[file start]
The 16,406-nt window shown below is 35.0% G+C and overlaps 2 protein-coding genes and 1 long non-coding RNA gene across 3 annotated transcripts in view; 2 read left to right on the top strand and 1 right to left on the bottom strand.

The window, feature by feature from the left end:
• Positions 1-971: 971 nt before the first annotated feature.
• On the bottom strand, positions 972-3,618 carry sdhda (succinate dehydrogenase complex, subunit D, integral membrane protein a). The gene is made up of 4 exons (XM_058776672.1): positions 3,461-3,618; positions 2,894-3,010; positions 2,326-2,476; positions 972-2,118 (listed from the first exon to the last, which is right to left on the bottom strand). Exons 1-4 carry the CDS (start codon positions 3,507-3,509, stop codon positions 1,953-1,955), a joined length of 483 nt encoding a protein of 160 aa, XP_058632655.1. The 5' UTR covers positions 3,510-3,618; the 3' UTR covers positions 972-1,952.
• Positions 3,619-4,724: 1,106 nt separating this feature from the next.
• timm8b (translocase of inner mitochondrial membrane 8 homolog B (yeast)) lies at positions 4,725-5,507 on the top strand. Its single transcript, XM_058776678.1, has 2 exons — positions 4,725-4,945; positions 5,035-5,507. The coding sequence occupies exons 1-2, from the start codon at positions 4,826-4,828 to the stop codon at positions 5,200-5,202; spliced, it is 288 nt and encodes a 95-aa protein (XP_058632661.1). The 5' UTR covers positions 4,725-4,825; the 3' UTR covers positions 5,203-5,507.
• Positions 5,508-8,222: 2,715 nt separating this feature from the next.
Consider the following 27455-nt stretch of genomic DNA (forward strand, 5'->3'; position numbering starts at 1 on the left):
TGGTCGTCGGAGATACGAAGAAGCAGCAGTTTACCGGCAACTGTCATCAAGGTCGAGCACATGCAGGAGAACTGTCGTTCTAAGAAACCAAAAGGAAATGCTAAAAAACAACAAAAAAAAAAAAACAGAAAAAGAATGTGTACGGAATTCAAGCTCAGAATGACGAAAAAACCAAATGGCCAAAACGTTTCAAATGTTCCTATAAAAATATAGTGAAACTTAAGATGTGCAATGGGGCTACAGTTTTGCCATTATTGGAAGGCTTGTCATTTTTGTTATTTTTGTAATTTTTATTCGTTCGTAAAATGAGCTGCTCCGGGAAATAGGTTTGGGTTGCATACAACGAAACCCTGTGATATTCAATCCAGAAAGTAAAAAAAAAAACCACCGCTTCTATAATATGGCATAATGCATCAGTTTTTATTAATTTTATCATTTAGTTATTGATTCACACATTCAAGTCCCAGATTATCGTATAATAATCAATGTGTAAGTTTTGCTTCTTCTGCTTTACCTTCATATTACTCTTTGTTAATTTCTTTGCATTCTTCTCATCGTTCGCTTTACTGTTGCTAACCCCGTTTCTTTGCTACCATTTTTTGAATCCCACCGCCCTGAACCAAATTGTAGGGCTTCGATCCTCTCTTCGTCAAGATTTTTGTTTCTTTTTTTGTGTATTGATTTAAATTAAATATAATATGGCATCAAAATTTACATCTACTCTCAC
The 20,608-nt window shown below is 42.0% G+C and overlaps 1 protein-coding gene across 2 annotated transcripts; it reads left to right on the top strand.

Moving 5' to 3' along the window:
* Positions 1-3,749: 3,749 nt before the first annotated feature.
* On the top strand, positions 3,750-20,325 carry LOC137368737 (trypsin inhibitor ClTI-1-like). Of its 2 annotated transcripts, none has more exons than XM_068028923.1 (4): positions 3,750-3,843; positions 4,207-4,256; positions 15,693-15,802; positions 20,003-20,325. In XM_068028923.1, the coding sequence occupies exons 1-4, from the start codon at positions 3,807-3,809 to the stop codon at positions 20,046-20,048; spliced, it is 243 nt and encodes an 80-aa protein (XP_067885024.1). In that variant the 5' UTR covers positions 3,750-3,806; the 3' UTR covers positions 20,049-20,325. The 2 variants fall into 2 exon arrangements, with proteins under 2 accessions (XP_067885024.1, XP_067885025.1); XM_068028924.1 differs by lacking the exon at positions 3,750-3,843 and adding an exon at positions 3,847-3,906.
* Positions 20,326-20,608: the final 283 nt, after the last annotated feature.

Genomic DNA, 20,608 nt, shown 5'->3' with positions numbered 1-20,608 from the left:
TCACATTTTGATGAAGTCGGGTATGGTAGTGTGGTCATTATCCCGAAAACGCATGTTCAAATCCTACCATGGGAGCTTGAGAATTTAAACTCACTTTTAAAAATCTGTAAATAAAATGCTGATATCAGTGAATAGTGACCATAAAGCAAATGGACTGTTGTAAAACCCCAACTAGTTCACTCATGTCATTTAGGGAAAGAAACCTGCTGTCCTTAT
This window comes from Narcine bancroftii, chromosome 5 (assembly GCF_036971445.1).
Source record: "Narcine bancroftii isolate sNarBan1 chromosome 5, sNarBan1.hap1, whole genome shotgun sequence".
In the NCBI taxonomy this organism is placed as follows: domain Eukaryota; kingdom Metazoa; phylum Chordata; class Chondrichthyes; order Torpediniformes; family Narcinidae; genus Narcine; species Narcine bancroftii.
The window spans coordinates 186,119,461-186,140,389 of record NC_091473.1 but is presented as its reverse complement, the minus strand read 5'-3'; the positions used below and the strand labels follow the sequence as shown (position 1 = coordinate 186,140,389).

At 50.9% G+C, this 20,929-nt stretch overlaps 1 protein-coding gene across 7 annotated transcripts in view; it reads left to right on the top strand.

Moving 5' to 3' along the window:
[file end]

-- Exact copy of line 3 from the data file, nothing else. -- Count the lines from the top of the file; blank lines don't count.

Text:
• Positions 1-971: 971 nt before the first annotated feature.